More on FDR and the Bill of Rights

Gerard Magliocca

Gerard N. Magliocca is the Samuel R. Rosen Professor at the Indiana University Robert H. McKinney School of Law. Professor Magliocca is the author of three books and over twenty articles on constitutional law and intellectual property. He received his undergraduate degree from Stanford, his law degree from Yale, and joined the faculty after two years as an attorney at Covington and Burling and one year as a law clerk for Judge Guido Calabresi on the United States Court of Appeals for the Second Circuit. Professor Magliocca has received the Best New Professor Award and the Black Cane (Most Outstanding Professor) from the student body, and in 2008 held the Fulbright-Dow Distinguished Research Chair of the Roosevelt Study Center in Middelburg, The Netherlands. He was elected to the American Law Institute (ALI) in 2013.

You may also like...

18 Responses

  1. Shag from Brookline says:

    Beyond the Bill of Rights, the 13th Amendment imposes limitations on matters that previously may have been protected by “the liberty of contract.”

  2. Ken Rhodes says:

    >> So long as the Bill of Rights is not being violated, any action by Congress is OK.<<

    Gerard, I think you've jumped the shark.

    Roosevelt was not lecturing law students on Constitutional issues. It was a FIRESIDE CHAT…a radio address to millions of concerned Americans whose economy was in shambles and many of whose futures were dependent on the Federal Government providing some way for them to survive. And against that background, there was a political party which was furiously trying to kill every initiative to help the unemployed, and was telling any gullible listener that it was all a Roosevelt plot to turn the USA into a communist state, and was trying to return to the Roaring Twenties, where the government stayed out of the way and let every man fend for himself.

    So Roosevelt was telling those concerned listeners "don't be frightened out of your wits by those demagogues who keep telling you it's a plot to take away your freedom and your rights. Think about that freedom and those rights. We're NOT taking away your freedom and your rights, are we."

  3. Gerard says:

    Well sure. But that assumes that the Bill of Rights was well known as a concept in 1934. Except it wasn’t. FDR helped make that so.

  4. Brett Bellmore says:

    “So long as the Bill of Rights is not being violated, any action by Congress is OK.”

    Of course, there’s that pesky 10th amendment, which makes any claim to unenumerated powers on the part of the federal government just precisely a violation of the Bill of Rights…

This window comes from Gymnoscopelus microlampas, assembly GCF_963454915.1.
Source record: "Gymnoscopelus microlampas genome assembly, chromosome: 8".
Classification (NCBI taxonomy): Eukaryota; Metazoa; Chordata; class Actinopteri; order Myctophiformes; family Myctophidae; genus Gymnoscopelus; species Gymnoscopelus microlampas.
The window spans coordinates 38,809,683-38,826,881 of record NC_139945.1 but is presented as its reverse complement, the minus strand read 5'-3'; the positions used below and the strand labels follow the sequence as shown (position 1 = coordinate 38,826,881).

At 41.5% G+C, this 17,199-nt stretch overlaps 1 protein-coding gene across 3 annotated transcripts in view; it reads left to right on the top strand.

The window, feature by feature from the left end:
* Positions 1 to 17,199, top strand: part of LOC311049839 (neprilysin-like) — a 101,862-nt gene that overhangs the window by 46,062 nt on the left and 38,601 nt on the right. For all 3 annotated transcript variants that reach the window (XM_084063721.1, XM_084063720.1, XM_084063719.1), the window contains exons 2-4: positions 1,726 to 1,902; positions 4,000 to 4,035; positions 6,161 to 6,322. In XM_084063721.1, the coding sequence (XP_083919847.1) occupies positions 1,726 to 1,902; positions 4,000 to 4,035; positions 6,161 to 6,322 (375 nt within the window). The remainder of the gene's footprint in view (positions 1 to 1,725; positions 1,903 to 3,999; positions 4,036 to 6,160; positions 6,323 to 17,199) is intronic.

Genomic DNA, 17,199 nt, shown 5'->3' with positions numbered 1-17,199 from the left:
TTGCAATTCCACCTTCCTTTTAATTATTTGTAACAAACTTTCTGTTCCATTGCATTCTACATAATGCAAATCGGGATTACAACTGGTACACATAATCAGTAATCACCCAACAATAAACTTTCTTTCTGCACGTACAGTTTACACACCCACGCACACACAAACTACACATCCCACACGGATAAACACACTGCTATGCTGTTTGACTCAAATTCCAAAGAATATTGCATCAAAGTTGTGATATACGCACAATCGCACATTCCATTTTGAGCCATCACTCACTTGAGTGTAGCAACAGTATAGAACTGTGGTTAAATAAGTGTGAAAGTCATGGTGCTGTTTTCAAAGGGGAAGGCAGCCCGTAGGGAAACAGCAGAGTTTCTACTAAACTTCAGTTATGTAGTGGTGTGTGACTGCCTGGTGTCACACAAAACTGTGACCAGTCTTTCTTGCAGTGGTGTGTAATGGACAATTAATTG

5. Joe says:

    “The powers not delegated to the United States by the Constitution, nor prohibited by it to the States, are reserved to the States respectively, or to the people.”

    Of course, FDR’s platform rested on powers delegated (not just “expressly enumerated”), which includes those necessary and proper to enumerated powers. Thus, taxation for the general welfare, not a problem.

  6. Brett Bellmore says:

    Yes, that’s the exact bit of sophistry that was relied on to abolish the enumerated powers doctrine.

  7. Shag from Brookline says:

    Brett has added “sophistry” (more recently at Balkinization) to his quiver but his use is pointless. Brett brought up the 10th Amendment and Joe had the “sophistry” to spell it out and then focus on the 10th’s “delegated.”

  8. Brett Bellmore says:

    I thought he was focusing on implied. It’s this use of the N&P clause to make the fact some powers weren’t delegate irrelevant, that’s sophistry.

    When what you grow in your backyard vegetable garden can be regulated as “interstate commerce”, there’s no better word than sophistry to describe what’s going on in the legal system.

  9. Joe says:

    The 10A does not say “expressly” enumerated & this was an intentional choice that has real bite as people at the time realized.

    This was a big debate at the Founding — see, e.g., the bank debate — and just what side dominates depends on who is presently governing the country. Thus, Hamiltonian fiscal policy led to one result, Jacksonian policy another. The OP’s book on Jackson and the Constitution is a worthy read here as is the sequel.

    I still don’t see the “abolishment” of the enumerated powers doctrine, putting aside that — like it or not — the necessary and proper clause allows some implied powers. Should we just ignore actual text? Or, what the Framers did with it? See, Marshall, Hamilton et. al.

    Implied powers aren’t even needed to defend a lot of what occurred. For instance, minimum wage laws or PPACA don’t involve “backyard vegetable gardens” but interstate commerce. Social Security involves taxation for the general welfare.

    Finally, I’m not sure what “backyard vegetable garden” matter Brett is talking about. The actual facts of Wickard isn’t so trivial, which even Randy Barnett noted when trying to differentiate it in Gonzalez v. Raich. I’m sure there are examples of things going too far, but then what else is new? See, e.g., treatment of blacks c. 1930.